Urinary metabolome identifies signatures of oligozoospermic infertile men

The urinary metabolome could differentiate oligozoospermic infertile men from fertile men. The disrupted metabolic pathways reflected fertility reduction that may be tightly associated with energy consumption and antioxidant defenses in spermatogenesis.


Jie Zhang, Ph.D., Zhenzhen Huang, Ph.D., Minjian Chen, Ph.D., Yankai Xia, Ph.D., Francis L. Martin, Ph.D., Wei Hang, Ph.D., Heqing Shen, Ph.D.

Volume 102, Issue 1, Pages 44–53.e12



To identify the differential urinary metabolic pattern of oligozoospermic infertile men and to determine the potential biomarkers indicative of infertility.


Observational study.


University hospital.


Totals of 158 fertile volunteers and 135 oligozoospermic infertile men.



Main Outcome Measure(s):

Urinary metabolic profiles were acquired with the use of liquid chromatography/mass spectrometry. Potential oligozoospermic biomarkers were screened from orthogonal projections to latent structures discriminant analysis and further evaluated by receiver operating characteristic analysis. The Spearman correlations between the individual sets of biomarkers and between biomarkers and sperm parameters were investigated. The disrupted biologic pathways which the biomarkers were involved in also were analyzed.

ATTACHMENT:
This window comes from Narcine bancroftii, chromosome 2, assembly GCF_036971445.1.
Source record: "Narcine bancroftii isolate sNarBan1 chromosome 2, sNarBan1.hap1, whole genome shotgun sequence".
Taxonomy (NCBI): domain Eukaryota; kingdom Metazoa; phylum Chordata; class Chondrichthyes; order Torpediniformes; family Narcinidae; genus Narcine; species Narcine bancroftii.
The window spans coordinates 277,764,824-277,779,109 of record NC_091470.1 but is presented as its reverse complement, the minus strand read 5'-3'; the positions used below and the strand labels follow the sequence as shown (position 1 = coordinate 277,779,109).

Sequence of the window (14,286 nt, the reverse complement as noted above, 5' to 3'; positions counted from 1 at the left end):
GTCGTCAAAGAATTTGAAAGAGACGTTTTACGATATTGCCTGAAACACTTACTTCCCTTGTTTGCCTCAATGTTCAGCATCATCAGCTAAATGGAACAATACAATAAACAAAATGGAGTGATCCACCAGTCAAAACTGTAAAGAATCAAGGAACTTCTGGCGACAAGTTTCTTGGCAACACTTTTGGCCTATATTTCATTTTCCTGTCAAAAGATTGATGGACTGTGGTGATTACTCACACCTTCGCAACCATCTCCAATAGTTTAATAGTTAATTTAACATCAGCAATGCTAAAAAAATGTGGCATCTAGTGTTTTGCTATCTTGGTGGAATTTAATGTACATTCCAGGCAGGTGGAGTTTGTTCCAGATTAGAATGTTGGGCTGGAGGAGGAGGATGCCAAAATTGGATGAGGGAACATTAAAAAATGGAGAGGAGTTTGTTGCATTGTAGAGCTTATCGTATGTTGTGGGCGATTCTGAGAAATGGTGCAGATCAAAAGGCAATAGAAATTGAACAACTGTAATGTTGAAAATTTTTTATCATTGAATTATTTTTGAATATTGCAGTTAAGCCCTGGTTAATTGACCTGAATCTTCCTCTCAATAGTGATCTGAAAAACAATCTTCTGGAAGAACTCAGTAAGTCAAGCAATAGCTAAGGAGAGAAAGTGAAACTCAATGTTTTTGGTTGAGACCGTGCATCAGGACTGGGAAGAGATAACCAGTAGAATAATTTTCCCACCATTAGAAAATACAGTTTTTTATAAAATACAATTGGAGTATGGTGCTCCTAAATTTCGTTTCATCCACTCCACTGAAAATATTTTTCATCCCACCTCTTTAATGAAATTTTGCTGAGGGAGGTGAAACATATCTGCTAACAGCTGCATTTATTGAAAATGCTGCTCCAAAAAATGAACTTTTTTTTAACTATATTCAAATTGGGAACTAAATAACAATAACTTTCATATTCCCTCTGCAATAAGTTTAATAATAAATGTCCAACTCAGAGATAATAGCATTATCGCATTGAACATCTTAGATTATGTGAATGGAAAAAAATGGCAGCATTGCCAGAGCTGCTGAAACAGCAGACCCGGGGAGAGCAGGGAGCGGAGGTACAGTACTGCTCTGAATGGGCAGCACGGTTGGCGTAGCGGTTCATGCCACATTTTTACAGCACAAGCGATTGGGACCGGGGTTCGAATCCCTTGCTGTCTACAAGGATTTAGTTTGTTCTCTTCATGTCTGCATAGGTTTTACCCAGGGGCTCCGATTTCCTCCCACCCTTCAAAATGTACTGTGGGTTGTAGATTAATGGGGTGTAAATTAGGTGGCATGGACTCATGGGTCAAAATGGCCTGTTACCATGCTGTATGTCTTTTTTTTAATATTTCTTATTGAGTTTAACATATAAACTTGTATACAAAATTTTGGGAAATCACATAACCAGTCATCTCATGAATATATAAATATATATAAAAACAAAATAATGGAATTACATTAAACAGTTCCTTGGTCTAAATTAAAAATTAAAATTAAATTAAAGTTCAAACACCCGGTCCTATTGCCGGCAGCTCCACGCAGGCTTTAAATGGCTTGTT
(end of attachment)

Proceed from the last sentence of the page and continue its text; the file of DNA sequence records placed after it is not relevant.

Oligozoospermic infertile men could be differentiated from fertile control subjects based on altered urinary metabolic profiles. A total of ten potential biomarkers were screened and tentatively identified. Among those, decreased acylcarnitines, aspartic acid, and leucylproline and increased adenine and methylxanthine were strongly associated with oligozoospermic risk. Many biomarkers were associated with sperm concentration and amplitude of lateral head displacement. The combined pattern of acetylcarnitine, carnitine C3:1, and aspartic acid provided moderate diagnostic power.


Urinary metabolomics identified unique metabolic pattern of oligozoospermic infertility. The potential biomarkers suggested that oligozoospermia may be tightly associated with energy consumption and antioxidant defenses in spermatogenesis.

Read the full text at: http://www.fertstert.org/article/S0015-0282(14)00288-X/fulltext

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